Discount your coat and you discount real moments of real life.  Coats are not just wrapping. They don’t make you invisible. Coats count. SO:

target

Purple Satin Trench, $39.99, Target

 1. Coats must fit. We tend to wear coats big so we can snuggle down inside them and wear lots of layers under them.  Allow for a sweater underneath and have some arm movement.  But be sure your coat isn’t too big in the shoulders and sides, and don’t wear it bigger than necessary.  Rule of thumb: If you wore your coat when you were more than 6 months pregnant, it is TOO BIG for you when you are not pregnant.

2. A wardrobe needs more than one coat.  Your toughest play-in-the-rain coat, which will keep you dry for a winter beach hike in a storm, has a hood and fits over a heavy sweater.  This is not also your go-get-coffee-looking-cute coat, which should be more fitted and stylish.  Around here it’s good to have a “nicer rain” coat, a “storm” coat,  maybe a “very warm / no hood for cold dry days” coat, and a good “lightweight” (spring/fall and yes, summer) coat or two.  Even if you’re not a total clothes ho like some of us, it is really, really good to have a variety.  If you try to make the same coat work every time and place, it won’t work perfectly for anything. You will always be compromising.

3. Coats take the MOST time and money of any wardrobe item (Except maybe boots). Remember the $3 Rule .  A good coat lasts for years and will be worn a lot.  It needs to hold up to wear and weather. If it is wool or gortex, it’s going to cost money.  If it’s well-stitched and watertight, it’s going to cost more money.  Cute little jackets and raincoats can be cheap, but consider investing in your main coats.  Also invest the time to try coats on.  Figure out what looks best. Don’t guess. Don’t settle.  Don’t order from the catalog, give up, and wear it for years because you’re too discouraged to return it and keep looking (see photo, above).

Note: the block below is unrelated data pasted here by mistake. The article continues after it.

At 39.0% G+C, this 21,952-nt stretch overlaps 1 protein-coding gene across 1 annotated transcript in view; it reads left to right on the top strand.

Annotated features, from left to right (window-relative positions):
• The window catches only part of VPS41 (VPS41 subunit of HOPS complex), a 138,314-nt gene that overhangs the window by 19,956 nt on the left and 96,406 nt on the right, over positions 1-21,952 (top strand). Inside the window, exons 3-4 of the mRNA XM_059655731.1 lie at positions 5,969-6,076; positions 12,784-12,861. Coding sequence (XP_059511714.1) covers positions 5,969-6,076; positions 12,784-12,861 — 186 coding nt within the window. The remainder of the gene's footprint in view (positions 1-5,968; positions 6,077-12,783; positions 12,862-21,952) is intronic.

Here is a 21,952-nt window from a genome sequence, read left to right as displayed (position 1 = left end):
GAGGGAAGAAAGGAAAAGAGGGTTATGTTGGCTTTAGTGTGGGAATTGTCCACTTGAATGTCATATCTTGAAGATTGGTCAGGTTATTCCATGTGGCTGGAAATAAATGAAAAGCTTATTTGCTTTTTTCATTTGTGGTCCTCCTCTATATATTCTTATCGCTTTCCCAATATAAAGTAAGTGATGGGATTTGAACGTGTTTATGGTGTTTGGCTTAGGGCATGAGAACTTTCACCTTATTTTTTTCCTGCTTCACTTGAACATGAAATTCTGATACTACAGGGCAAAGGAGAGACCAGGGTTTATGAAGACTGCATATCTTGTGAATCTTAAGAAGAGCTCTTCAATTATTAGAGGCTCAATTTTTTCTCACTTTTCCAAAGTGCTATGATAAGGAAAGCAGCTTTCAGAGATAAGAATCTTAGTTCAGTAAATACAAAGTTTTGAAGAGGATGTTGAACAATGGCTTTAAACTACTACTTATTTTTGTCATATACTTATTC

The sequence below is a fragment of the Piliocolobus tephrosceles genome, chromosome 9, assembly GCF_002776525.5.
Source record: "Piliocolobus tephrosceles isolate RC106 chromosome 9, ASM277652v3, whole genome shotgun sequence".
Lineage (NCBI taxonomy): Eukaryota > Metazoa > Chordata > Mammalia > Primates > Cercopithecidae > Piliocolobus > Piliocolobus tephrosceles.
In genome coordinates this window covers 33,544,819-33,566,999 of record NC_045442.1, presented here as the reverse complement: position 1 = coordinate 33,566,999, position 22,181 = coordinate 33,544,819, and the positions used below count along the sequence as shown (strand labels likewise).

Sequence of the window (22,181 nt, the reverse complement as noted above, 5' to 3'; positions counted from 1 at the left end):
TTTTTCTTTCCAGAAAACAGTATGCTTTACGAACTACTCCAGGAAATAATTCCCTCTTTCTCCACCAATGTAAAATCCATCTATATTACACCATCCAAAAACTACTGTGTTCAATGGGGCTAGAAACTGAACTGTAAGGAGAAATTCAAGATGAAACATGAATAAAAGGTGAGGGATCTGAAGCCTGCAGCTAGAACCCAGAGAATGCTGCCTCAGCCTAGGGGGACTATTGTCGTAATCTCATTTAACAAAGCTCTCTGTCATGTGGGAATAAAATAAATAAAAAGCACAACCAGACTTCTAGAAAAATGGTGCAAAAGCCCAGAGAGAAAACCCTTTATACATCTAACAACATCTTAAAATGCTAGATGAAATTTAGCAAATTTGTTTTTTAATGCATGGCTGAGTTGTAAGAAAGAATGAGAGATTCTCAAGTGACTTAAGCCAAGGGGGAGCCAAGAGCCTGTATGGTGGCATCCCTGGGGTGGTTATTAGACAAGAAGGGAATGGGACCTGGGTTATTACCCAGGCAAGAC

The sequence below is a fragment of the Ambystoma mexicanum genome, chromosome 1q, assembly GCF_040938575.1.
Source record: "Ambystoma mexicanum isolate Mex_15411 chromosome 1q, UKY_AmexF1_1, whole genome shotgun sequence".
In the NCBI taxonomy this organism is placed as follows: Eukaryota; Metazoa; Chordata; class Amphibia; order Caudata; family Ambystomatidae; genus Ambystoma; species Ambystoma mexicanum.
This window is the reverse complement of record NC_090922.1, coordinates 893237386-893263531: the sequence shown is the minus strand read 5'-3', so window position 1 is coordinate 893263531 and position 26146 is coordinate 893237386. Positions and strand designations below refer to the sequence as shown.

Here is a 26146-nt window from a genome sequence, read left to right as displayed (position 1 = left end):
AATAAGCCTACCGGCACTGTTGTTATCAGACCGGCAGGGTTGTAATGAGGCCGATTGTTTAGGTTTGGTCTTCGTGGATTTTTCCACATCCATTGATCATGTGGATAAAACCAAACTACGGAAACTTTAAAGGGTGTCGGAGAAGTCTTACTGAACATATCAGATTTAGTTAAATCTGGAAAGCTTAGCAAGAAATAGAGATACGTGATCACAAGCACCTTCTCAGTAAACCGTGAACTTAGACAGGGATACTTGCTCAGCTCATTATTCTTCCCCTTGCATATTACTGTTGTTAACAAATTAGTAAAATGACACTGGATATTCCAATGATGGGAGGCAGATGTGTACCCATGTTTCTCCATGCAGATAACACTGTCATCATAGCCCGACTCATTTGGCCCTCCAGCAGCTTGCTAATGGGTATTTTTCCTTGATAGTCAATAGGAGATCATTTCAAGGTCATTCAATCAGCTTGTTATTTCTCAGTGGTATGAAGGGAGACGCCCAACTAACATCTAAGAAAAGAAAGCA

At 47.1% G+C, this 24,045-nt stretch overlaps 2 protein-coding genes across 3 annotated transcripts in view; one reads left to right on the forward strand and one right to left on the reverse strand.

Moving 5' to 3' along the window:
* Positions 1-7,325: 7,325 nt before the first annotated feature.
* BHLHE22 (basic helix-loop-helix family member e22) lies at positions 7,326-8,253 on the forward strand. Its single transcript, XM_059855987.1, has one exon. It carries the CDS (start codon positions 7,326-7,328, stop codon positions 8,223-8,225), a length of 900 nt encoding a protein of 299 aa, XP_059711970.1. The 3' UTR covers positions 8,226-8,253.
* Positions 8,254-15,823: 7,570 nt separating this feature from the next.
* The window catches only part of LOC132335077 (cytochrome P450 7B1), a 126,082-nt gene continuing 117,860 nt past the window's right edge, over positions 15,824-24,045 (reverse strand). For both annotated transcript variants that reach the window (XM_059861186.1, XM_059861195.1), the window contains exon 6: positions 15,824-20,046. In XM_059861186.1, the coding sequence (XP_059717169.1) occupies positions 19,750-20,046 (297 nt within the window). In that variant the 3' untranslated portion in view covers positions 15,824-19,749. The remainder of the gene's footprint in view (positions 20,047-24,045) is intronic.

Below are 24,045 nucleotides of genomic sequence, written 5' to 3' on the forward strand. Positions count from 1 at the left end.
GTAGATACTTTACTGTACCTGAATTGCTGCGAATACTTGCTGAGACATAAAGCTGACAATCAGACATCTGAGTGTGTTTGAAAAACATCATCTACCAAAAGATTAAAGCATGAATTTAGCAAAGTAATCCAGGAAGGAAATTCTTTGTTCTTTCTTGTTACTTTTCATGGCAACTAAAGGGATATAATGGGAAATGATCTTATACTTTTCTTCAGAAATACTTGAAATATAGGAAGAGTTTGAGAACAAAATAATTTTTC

Sherpa-lined Frost Free Jacket, $82 at Old Navy Women's Plus

Sherpa-lined Frost Free Jacket, $82 at Old Navy Women's Plus

4. Make shape and structure work for you.  If you’re going to cover yourself in a big huge garment, it needs to enhance your shape.  For a long coat, notice how it drapes or swings.  Watch where it hits your legs (and consider hemming if it’s length is out of proportion).  If you need more waist, wear a coat with a belt; If you need to balance out your shoulders and chest, wear a coat with cute pleats on the bottom.  If you are round in the middle, wear a coat with good shapely seams and interesting details around the face.  And when it comes to bulky, warm coats — we all need them sometimes — get a beautiful color or texture.  Use the bulk to balance your body (don’t add where you don’t need it).

Three from Boden.

Three from Boden.

Reid Jacket by Dolce Vita, wool lined with silk, $286

Reid Jacket by Dolce Vita, wool lined with silk, $286

 

 

*Yes, I totally had to look that all up — the team name, and the correct use of “First squad.” I did not think this at the time.

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Purple and black watercolor top, jean jacket, pencil skirt, red Cole haan heels

Purple and black watercolor top, jean jacket, pencil skirt, red Cole haan heels

Since I posted my Argument in Favor of Prints, I’ve been thinking how hard to judge a print on its own.  It’s all about the outfit.  Since I’m now worried about being all typecast as the Woman Who Wears Florals, I gathered some print-inclusive outfit combinations in an attempt to demonstrate that I do not look dowdy and lame. I hope (there are more floral prints here, with color and camisoles  ). 

These pictures don’t zoom in on the print, but that’s kind of my point.  I’m going for the Overall Effect that you’d get seeing me walk down the street.  Opinions? I know this isn’t everyone’s style (this is all my business casual work stuff).   Would these outfits work better or worse without prints? how would you adapt them to your own tastes if you were to dress Robin-Business-Casual for the day?

Ann Taylor Loft cardigan, gray skirt, Circa Joan & David heels.

Ann Taylor Loft cardigan, gray skirt, Circa Joan & David heels.

 

Bellatrix floral top (probably about $6 at The Rack by now) with gray suit

Bellatrix floral top (probably about $6 at The Rack by now) with gray suit

 

My husband is 8 inches taller than me, which apparently adds 10 pounds when he's the one taking my picture. I do think this is cute, though.

No matter how much you love someone, it is hard to be photographed by them when they are 8 inches taller because it adds like 10 pounds. I do think this is cute, though.

 

Target skirt that got ruiined in the dryer, brown top, gray Talbots jacket

Target skirt that got ruined in the dryer, brown top, gray Talbots jacket. No I do not know where the baby went in this shot, weird.

 

Kind of animal-ish print, gray skirt, tortoiseshell pumps

Kind of animal-ish print, gray skirt, tortoiseshell pumps. Baby is just about to run into the frame, I cropped her out.